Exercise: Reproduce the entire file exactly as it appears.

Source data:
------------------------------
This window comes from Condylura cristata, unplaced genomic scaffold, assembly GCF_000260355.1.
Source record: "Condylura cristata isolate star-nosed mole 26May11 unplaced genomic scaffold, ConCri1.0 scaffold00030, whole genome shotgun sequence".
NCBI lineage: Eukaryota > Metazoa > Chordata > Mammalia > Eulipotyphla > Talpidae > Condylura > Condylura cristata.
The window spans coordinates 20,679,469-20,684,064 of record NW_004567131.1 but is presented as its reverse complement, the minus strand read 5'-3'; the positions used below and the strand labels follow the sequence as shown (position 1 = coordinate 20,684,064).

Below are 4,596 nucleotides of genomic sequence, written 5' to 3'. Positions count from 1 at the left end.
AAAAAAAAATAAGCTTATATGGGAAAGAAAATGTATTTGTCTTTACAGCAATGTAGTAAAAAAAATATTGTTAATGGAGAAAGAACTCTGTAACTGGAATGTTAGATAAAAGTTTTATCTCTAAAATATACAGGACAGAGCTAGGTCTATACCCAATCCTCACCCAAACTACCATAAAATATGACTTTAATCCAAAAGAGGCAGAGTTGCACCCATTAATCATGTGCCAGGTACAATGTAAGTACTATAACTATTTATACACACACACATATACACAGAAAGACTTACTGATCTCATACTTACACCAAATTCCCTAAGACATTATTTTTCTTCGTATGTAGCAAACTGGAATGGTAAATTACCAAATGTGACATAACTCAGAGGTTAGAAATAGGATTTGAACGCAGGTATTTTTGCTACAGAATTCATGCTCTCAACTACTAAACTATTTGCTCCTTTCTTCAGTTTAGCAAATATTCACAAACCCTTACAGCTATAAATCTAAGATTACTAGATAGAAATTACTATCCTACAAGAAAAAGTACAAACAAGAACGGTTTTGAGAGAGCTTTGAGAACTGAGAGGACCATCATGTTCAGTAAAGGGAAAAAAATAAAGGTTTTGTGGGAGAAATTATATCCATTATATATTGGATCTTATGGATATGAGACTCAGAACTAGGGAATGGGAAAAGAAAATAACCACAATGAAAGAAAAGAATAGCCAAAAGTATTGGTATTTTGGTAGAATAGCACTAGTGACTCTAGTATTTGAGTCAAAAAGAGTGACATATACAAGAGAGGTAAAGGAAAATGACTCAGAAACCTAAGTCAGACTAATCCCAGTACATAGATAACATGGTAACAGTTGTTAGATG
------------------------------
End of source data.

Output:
This window comes from Condylura cristata, unplaced genomic scaffold, assembly GCF_000260355.1.
Source record: "Condylura cristata isolate star-nosed mole 26May11 unplaced genomic scaffold, ConCri1.0 scaffold00030, whole genome shotgun sequence".
NCBI lineage: Eukaryota > Metazoa > Chordata > Mammalia > Eulipotyphla > Talpidae > Condylura > Condylura cristata.
The window spans coordinates 20,679,469-20,684,064 of record NW_004567131.1 but is presented as its reverse complement, the minus strand read 5'-3'; the positions used below and the strand labels follow the sequence as shown (position 1 = coordinate 20,684,064).

Below are 4,596 nucleotides of genomic sequence, written 5' to 3'. Positions count from 1 at the left end.
AAAAAAAAATAAGCTTATATGGGAAAGAAAATGTATTTGTCTTTACAGCAATGTAGTAAAAAAAATATTGTTAATGGAGAAAGAACTCTGTAACTGGAATGTTAGATAAAAGTTTTATCTCTAAAATATACAGGACAGAGCTAGGTCTATACCCAATCCTCACCCAAACTACCATAAAATATGACTTTAATCCAAAAGAGGCAGAGTTGCACCCATTAATCATGTGCCAGGTACAATGTAAGTACTATAACTATTTATACACACACACATATACACAGAAAGACTTACTGATCTCATACTTACACCAAATTCCCTAAGACATTATTTTTCTTCGTATGTAGCAAACTGGAATGGTAAATTACCAAATGTGACATAACTCAGAGGTTAGAAATAGGATTTGAACGCAGGTATTTTTGCTACAGAATTCATGCTCTCAACTACTAAACTATTTGCTCCTTTCTTCAGTTTAGCAAATATTCACAAACCCTTACAGCTATAAATCTAAGATTACTAGATAGAAATTACTATCCTACAAGAAAAAGTACAAACAAGAACGGTTTTGAGAGAGCTTTGAGAACTGAGAGGACCATCATGTTCAGTAAAGGGAAAAAAATAAAGGTTTTGTGGGAGAAATTATATCCATTATATATTGGATCTTATGGATATGAGACTCAGAACTAGGGAATGGGAAAAGAAAATAACCACAATGAAAGAAAAGAATAGCCAAAAGTATTGGTATTTTGGTAGAATAGCACTAGTGACTCTAGTATTTGAGTCAAAAAGAGTGACATATACAAGAGAGGTAAAGGAAAATGACTCAGAAACCTAAGTCAGACTAATCCCAGTACATAGATAACATGGTAACAGTTGTTAGATG